70 Askew Road, Shepherd’s Bush, London W12 9BJ

Food: 4/5
Service: 4/5
Price: £20 per person (excluding drinks)

This is an example of how London hides its little culinary gems in the most disparate places and how you can encounter special and authentic flavours behind every corner. Sufi is a gem of real Persian cuisine. And I say real because I found no difference from the amazing flavours I recall from Tehran and Esfahan.

The menu is pretty full, but I strongly suggest to always look at the specials on the table. For example, zereshk polo, which is my favourite dish in Persian cuisine is not part of the a la carte menu and is only served when among the specials. Persians have a great passion for grilled meat that is always shared during special occasions. For this reason the menu covers a great deal of different grill options. But I recommend to always try one or two of their amazing stews. These are the flavours that actually make Persian cuisine stand out and above all other Middle Eastern cuisines. They use local ingredients that are unique to Iran and have great creativity when it comes to association of flavours. Therefore in your stew and in your rice you can find a lot of different varianti: barberries, walnuts, pomegranate, sour black cherries, oranges and dried lemons. And of course a mix of all the herbs The Caspian and Mediterranean seas can offer.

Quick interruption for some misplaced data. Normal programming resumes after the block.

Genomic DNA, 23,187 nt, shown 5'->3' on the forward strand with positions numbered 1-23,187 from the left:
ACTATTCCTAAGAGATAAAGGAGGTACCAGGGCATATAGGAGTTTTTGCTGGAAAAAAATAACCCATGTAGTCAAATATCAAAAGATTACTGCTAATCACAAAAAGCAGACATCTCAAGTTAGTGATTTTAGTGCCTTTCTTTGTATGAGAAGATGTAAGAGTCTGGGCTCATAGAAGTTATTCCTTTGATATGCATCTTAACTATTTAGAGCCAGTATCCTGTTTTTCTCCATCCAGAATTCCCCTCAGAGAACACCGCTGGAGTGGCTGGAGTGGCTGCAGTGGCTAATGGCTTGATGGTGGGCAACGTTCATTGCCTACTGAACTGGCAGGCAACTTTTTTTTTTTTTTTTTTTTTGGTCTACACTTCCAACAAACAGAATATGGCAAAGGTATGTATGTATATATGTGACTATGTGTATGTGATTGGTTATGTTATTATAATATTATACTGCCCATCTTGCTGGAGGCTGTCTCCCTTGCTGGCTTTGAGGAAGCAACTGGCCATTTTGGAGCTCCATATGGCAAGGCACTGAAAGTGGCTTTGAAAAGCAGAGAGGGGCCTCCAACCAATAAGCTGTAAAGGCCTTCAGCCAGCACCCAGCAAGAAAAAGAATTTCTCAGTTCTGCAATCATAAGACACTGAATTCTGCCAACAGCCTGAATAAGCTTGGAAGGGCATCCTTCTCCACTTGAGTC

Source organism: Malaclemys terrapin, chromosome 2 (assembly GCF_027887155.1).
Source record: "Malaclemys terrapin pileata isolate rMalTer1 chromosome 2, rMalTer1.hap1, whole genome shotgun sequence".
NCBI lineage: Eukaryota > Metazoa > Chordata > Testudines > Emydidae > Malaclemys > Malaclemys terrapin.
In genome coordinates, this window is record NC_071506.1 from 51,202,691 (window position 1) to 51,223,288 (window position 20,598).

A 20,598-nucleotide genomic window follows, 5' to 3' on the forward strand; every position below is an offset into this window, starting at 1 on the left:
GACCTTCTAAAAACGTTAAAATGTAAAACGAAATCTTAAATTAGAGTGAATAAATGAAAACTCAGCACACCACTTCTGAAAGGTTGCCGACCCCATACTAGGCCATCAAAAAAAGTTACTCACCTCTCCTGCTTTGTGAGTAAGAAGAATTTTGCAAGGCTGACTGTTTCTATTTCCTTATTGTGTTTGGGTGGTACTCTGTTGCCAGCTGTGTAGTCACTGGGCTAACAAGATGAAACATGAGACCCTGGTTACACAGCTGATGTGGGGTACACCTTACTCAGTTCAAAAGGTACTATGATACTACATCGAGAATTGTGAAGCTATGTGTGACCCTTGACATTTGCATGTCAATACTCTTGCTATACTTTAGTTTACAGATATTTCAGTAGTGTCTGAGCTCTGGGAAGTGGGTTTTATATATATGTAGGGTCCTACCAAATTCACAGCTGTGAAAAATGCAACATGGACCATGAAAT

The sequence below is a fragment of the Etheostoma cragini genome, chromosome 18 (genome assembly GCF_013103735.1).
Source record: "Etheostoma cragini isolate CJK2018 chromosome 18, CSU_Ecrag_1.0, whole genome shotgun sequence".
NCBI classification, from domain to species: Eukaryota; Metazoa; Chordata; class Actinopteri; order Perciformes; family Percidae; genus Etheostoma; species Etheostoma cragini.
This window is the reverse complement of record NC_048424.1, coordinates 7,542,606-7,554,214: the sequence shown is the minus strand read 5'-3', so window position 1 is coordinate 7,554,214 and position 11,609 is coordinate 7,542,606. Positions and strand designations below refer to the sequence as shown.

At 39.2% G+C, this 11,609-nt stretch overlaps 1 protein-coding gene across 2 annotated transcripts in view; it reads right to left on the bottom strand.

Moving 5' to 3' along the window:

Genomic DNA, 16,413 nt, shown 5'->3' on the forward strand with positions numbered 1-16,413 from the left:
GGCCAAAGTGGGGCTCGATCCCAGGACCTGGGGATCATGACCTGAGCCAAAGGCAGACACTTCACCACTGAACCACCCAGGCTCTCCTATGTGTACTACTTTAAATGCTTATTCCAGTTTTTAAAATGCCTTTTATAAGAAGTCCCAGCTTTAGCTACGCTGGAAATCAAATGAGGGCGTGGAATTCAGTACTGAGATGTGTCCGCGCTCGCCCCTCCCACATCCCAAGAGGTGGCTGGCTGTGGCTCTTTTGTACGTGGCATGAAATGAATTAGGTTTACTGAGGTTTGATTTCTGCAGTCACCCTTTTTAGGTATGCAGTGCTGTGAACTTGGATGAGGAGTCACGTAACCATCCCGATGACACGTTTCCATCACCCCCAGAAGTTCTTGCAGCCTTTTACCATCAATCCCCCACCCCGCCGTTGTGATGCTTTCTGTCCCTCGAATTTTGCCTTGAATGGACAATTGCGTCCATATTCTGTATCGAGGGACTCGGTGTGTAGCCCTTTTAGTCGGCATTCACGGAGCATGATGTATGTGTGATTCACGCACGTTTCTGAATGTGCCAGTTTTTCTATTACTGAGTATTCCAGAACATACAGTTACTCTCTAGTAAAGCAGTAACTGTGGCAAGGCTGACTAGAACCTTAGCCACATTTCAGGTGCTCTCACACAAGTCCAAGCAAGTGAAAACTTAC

Zereshk Polo and Ghormeh Sabzi

I had the pleasure to have zereshk polo here (chicken with barberries rice) and I can easily say it is one of the best I had in London. We also had a beautiful lamb shank with dill rice where the lamb was as tender as a flower. All their stew are absolutely amazing, especially their Khoresht Fesenjan (walnut and pomegranate stew). But if you are in a daring mood, I suggest you give Ghormeh Sabzi a go, I can assure you that the herb mix of this peculiar green stew will be an absolute novelty.
And of course the restaurant is not short of a clay oven for you to have fresh bread and a myriad of different starters and dips to entice the appetite. Suggestion: try Tah Digg, among the starters. This is a particular crispy rice that in Iranian households is the result of the cooking o rice on high heat. It is a special treat always served to special guests.

The place does not fall short of ambience either. The unique flavours of herbs and delicate spices, the colours of the berries, aubergines and dill and dim lights glued by the gentle warmth of the clay oven make for an almost inebriating experience. You could be having dinner there with Wordsworth or Eliot…or Omar Khayyam.


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